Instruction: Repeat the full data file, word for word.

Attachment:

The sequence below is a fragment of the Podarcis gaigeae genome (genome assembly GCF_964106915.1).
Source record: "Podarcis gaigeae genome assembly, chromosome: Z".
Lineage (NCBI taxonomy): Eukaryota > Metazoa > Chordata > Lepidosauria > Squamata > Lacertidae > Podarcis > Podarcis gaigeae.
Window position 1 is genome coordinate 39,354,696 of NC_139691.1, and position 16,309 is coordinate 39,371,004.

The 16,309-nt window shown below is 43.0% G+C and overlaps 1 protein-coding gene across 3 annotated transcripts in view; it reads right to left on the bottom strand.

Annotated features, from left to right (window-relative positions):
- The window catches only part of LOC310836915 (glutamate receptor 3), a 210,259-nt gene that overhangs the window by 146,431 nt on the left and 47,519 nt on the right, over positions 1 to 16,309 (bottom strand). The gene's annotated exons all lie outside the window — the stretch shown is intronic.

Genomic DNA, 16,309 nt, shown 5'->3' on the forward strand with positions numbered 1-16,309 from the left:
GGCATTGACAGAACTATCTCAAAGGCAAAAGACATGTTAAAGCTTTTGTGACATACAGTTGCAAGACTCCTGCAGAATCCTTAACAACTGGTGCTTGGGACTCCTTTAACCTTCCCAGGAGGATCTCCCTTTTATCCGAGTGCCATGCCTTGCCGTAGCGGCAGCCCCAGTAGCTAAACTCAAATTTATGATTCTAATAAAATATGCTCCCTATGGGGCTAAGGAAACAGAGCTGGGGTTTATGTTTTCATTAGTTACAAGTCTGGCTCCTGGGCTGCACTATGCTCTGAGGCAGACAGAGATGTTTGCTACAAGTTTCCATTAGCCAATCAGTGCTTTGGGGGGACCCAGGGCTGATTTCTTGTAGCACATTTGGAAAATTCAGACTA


The sequence below is a fragment of the Podarcis gaigeae genome (genome assembly GCF_964106915.1).
Source record: "Podarcis gaigeae genome assembly, chromosome: Z".
Lineage (NCBI taxonomy): Eukaryota > Metazoa > Chordata > Lepidosauria > Squamata > Lacertidae > Podarcis > Podarcis gaigeae.
Window position 1 is genome coordinate 39,354,696 of NC_139691.1, and position 16,309 is coordinate 39,371,004.

The 16,309-nt window shown below is 43.0% G+C and overlaps 1 protein-coding gene across 3 annotated transcripts in view; it reads right to left on the bottom strand.

Annotated features, from left to right (window-relative positions):
- The window catches only part of LOC310836915 (glutamate receptor 3), a 210,259-nt gene that overhangs the window by 146,431 nt on the left and 47,519 nt on the right, over positions 1 to 16,309 (bottom strand). The gene's annotated exons all lie outside the window — the stretch shown is intronic.

Genomic DNA, 16,309 nt, shown 5'->3' on the forward strand with positions numbered 1-16,309 from the left:
GGCATTGACAGAACTATCTCAAAGGCAAAAGACATGTTAAAGCTTTTGTGACATACAGTTGCAAGACTCCTGCAGAATCCTTAACAACTGGTGCTTGGGACTCCTTTAACCTTCCCAGGAGGATCTCCCTTTTATCCGAGTGCCATGCCTTGCCGTAGCGGCAGCCCCAGTAGCTAAACTCAAATTTATGATTCTAATAAAATATGCTCCCTATGGGGCTAAGGAAACAGAGCTGGGGTTTATGTTTTCATTAGTTACAAGTCTGGCTCCTGGGCTGCACTATGCTCTGAGGCAGACAGAGATGTTTGCTACAAGTTTCCATTAGCCAATCAGTGCTTTGGGGGGACCCAGGGCTGATTTCTTGTAGCACATTTGGAAAATTCAGACTA